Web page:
The Red Tent: A Novel
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Her name is Dinah. In the Bible, her life is only hinted at in a brief and violent detour within the more familiar chapters of the Book of Genesis that are about her father, Jacob, and his dozen sons.
Told in Dinah's voice, this novel reveals the traditions and turmoils of ancient womanhood-the world of the red tent. It begins with the story of her mothers-Leah, Rachel, Zilpah, and Bilhah-the four wives of Jacob. They love Dinah and give her gifts that are to sustain her through a damaged youth, a calling to midwifery, and a new home in a foreign land. Dinah's story reaches out from a remarkable period of early history and creates an intimate, immediate connection.
Deeply affecting, The Red Tent combines rich storytelling with a valuable achievement in modern fiction: a new view of Biblical women's society.
called upon me in this matter as well,” said Re-mose, his mouth growing smaller and more pursed at every mention of his master. “Imagine my surprise when I learned that he sought none but my own mother. He was suddenly impressed by my lineage when he learned that you were a countryman of his,” Re-mose added ironically. “The vizier charged me to put aside duties of state, to walk into the Valley of the Kings and accompany you to his house. He ordered me not to return without you.” “You do not
featured—from Rebecca in the Hebrew Bible, to Mary in the Christian Bible. Today, a great many women—in all faith traditions—read the Bible with a heightened sensitivity to the presence and absence of the women characters. The truth is, the same can be said of many men of faith as well: the conversation has changed for everyone. 7. How did you come to have the idea of the red tent itself; did it occur to you early in the writing process, or did it evolve with the novel’s creation? First, it’s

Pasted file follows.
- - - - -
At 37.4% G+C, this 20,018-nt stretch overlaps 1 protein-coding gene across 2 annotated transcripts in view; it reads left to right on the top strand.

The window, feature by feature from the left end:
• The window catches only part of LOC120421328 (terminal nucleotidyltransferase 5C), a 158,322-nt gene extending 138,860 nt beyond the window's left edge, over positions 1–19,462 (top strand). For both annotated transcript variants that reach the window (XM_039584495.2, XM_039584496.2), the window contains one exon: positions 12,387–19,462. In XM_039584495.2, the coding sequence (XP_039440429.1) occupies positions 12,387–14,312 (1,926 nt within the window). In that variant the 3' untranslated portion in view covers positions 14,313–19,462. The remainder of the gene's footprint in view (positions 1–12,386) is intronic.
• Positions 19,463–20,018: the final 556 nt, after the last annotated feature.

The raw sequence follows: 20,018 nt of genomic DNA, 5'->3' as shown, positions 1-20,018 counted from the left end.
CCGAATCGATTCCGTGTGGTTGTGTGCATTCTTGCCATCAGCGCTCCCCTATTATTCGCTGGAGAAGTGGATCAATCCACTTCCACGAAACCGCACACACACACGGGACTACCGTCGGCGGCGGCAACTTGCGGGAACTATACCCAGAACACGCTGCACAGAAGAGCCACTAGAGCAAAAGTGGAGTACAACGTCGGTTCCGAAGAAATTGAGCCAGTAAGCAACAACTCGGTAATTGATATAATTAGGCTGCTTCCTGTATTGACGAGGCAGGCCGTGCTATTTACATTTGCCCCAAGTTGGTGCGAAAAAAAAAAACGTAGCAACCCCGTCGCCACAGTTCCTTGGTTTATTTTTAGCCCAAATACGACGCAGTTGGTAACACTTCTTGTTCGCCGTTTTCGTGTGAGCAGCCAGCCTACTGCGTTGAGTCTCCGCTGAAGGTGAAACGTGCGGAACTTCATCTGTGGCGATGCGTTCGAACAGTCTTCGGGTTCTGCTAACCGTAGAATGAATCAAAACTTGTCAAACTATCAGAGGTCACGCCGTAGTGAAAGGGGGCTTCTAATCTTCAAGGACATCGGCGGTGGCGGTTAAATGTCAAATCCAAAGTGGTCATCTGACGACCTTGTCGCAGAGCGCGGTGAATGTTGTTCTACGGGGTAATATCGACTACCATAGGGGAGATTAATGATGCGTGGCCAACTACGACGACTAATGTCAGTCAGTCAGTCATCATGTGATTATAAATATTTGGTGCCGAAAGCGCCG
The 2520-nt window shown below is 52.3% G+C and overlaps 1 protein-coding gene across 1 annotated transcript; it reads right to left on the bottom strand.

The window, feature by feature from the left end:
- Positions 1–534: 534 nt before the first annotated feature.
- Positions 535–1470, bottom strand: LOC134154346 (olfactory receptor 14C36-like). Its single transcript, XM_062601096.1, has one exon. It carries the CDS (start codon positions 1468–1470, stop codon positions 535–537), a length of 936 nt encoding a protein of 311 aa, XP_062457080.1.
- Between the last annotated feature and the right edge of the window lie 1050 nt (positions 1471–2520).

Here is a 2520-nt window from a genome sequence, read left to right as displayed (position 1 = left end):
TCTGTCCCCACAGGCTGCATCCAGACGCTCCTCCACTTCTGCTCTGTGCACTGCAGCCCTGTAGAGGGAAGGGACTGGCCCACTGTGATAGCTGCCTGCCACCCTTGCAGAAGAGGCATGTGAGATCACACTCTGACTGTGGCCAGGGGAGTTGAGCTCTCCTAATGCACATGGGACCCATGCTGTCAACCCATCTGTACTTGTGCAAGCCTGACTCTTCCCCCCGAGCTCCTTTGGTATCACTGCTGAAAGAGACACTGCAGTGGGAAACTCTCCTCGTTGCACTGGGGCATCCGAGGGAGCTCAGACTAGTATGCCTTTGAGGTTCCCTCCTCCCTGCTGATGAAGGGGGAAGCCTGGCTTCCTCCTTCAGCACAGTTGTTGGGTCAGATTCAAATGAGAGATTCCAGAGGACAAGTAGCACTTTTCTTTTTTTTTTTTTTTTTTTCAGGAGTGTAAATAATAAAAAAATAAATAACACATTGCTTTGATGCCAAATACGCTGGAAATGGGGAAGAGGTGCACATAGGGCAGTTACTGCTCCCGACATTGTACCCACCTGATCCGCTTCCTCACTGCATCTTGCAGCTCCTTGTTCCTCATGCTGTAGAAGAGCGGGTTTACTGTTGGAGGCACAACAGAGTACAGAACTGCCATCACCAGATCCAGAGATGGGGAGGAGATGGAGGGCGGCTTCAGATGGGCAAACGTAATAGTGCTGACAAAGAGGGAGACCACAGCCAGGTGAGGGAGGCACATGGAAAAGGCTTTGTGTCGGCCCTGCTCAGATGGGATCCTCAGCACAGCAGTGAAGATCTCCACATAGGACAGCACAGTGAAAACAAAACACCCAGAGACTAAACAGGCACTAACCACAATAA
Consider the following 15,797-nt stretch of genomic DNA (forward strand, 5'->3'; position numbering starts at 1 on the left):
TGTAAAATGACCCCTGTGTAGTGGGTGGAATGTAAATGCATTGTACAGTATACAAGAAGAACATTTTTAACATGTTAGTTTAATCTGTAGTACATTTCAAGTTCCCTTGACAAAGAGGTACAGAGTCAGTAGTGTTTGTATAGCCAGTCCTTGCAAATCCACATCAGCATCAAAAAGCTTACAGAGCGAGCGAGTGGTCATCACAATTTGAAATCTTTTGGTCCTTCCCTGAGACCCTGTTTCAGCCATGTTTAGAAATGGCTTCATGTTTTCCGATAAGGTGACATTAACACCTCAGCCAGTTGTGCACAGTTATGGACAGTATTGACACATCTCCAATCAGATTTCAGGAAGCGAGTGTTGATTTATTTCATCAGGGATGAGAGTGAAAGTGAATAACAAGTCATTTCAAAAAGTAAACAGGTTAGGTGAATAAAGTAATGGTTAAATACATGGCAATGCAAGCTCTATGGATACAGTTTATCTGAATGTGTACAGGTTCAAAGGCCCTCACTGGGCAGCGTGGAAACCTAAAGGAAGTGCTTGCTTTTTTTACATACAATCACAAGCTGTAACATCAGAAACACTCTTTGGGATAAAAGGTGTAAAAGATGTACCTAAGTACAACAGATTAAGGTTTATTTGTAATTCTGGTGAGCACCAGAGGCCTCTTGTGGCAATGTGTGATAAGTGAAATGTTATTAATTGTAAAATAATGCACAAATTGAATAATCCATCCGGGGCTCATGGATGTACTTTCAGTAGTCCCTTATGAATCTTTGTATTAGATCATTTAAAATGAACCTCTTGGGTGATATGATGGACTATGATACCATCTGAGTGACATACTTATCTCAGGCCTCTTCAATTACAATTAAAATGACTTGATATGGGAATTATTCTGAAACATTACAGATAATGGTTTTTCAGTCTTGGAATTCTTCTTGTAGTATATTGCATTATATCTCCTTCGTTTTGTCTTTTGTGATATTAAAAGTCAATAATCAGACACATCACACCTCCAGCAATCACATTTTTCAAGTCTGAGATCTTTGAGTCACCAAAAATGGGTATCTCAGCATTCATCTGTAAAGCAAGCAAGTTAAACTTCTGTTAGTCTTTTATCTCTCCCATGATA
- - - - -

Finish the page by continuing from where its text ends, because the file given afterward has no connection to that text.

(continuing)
fingers were too thick to master the art of spinning. But because Nanna loved his daughter he let her go. “Uttu went first to the east, to the land of the Green River, but the women there would not put aside their drums and flutes to listen to the goddess. “Uttu went to the south, but she arrived in the middle of a terrible drought, when the sun had robbed the women of their memories. ‘We need nothing but rain,’ they said, forgetting the months when their children had died of cold. ‘Give us
the messenger, who by then had covered the fire of her hair and lowered her eyes. “She comes from your mother,” Leah said. “Rebecca bids us attend her barley festival. The messenger awaits your reply.” Jacob seemed startled by the newcomer’s presence but composed himself quickly and told Leah that they would obey Rebecca in everything, and that he would come to her at harvest time, he and his wives, with his sons and his daughters. Werenro then withdrew to my mother’s tent and slept. I worked
her, Re-nefer began to weep—not tears of relief and happiness from a woman glad to be reunited with her family, but the raw sobs of a mother whose child had been murdered in his bed. Re-nefer howled in her bewildered brother’s arms. She dropped to her knees and keened, giving voice to a broken heart. The terrible sound brought all of Nakht-re’s household into the room: cooks and gardeners, bakers and children, and the lady of the house. Nakht-re gathered his sister up and put her on his own